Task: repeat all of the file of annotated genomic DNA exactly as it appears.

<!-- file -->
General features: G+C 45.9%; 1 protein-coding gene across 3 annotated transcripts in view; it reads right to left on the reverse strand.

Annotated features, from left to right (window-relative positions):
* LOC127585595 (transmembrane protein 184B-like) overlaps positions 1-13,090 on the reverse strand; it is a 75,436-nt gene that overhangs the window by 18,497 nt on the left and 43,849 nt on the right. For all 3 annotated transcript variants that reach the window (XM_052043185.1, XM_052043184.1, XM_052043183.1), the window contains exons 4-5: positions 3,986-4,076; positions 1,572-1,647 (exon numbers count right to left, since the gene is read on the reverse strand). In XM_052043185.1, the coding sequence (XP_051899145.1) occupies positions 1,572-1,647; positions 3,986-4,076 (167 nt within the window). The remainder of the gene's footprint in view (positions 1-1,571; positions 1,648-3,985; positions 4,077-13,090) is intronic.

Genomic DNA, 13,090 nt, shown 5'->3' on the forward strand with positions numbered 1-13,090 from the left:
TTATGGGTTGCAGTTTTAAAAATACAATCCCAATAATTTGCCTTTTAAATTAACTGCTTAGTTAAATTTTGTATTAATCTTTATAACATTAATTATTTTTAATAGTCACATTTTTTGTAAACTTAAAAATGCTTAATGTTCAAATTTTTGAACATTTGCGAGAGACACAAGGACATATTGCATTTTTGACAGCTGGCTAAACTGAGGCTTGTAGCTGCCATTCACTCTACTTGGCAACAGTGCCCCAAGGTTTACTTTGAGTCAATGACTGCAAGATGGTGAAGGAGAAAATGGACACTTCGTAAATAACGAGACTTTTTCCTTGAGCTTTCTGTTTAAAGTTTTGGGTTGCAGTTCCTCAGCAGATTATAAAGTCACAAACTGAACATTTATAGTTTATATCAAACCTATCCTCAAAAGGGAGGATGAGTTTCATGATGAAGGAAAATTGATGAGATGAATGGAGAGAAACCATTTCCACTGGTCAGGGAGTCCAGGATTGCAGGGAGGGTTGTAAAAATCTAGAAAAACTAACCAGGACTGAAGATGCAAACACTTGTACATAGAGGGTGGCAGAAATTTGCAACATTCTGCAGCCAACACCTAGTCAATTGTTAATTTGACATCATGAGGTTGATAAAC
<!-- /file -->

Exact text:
General features: G+C 45.9%; 1 protein-coding gene across 3 annotated transcripts in view; it reads right to left on the reverse strand.

Annotated features, from left to right (window-relative positions):
* LOC127585595 (transmembrane protein 184B-like) overlaps positions 1-13,090 on the reverse strand; it is a 75,436-nt gene that overhangs the window by 18,497 nt on the left and 43,849 nt on the right. For all 3 annotated transcript variants that reach the window (XM_052043185.1, XM_052043184.1, XM_052043183.1), the window contains exons 4-5: positions 3,986-4,076; positions 1,572-1,647 (exon numbers count right to left, since the gene is read on the reverse strand). In XM_052043185.1, the coding sequence (XP_051899145.1) occupies positions 1,572-1,647; positions 3,986-4,076 (167 nt within the window). The remainder of the gene's footprint in view (positions 1-1,571; positions 1,648-3,985; positions 4,077-13,090) is intronic.

Genomic DNA, 13,090 nt, shown 5'->3' on the forward strand with positions numbered 1-13,090 from the left:
TTATGGGTTGCAGTTTTAAAAATACAATCCCAATAATTTGCCTTTTAAATTAACTGCTTAGTTAAATTTTGTATTAATCTTTATAACATTAATTATTTTTAATAGTCACATTTTTTGTAAACTTAAAAATGCTTAATGTTCAAATTTTTGAACATTTGCGAGAGACACAAGGACATATTGCATTTTTGACAGCTGGCTAAACTGAGGCTTGTAGCTGCCATTCACTCTACTTGGCAACAGTGCCCCAAGGTTTACTTTGAGTCAATGACTGCAAGATGGTGAAGGAGAAAATGGACACTTCGTAAATAACGAGACTTTTTCCTTGAGCTTTCTGTTTAAAGTTTTGGGTTGCAGTTCCTCAGCAGATTATAAAGTCACAAACTGAACATTTATAGTTTATATCAAACCTATCCTCAAAAGGGAGGATGAGTTTCATGATGAAGGAAAATTGATGAGATGAATGGAGAGAAACCATTTCCACTGGTCAGGGAGTCCAGGATTGCAGGGAGGGTTGTAAAAATCTAGAAAAACTAACCAGGACTGAAGATGCAAACACTTGTACATAGAGGGTGGCAGAAATTTGCAACATTCTGCAGCCAACACCTAGTCAATTGTTAATTTGACATCATGAGGTTGATAAAC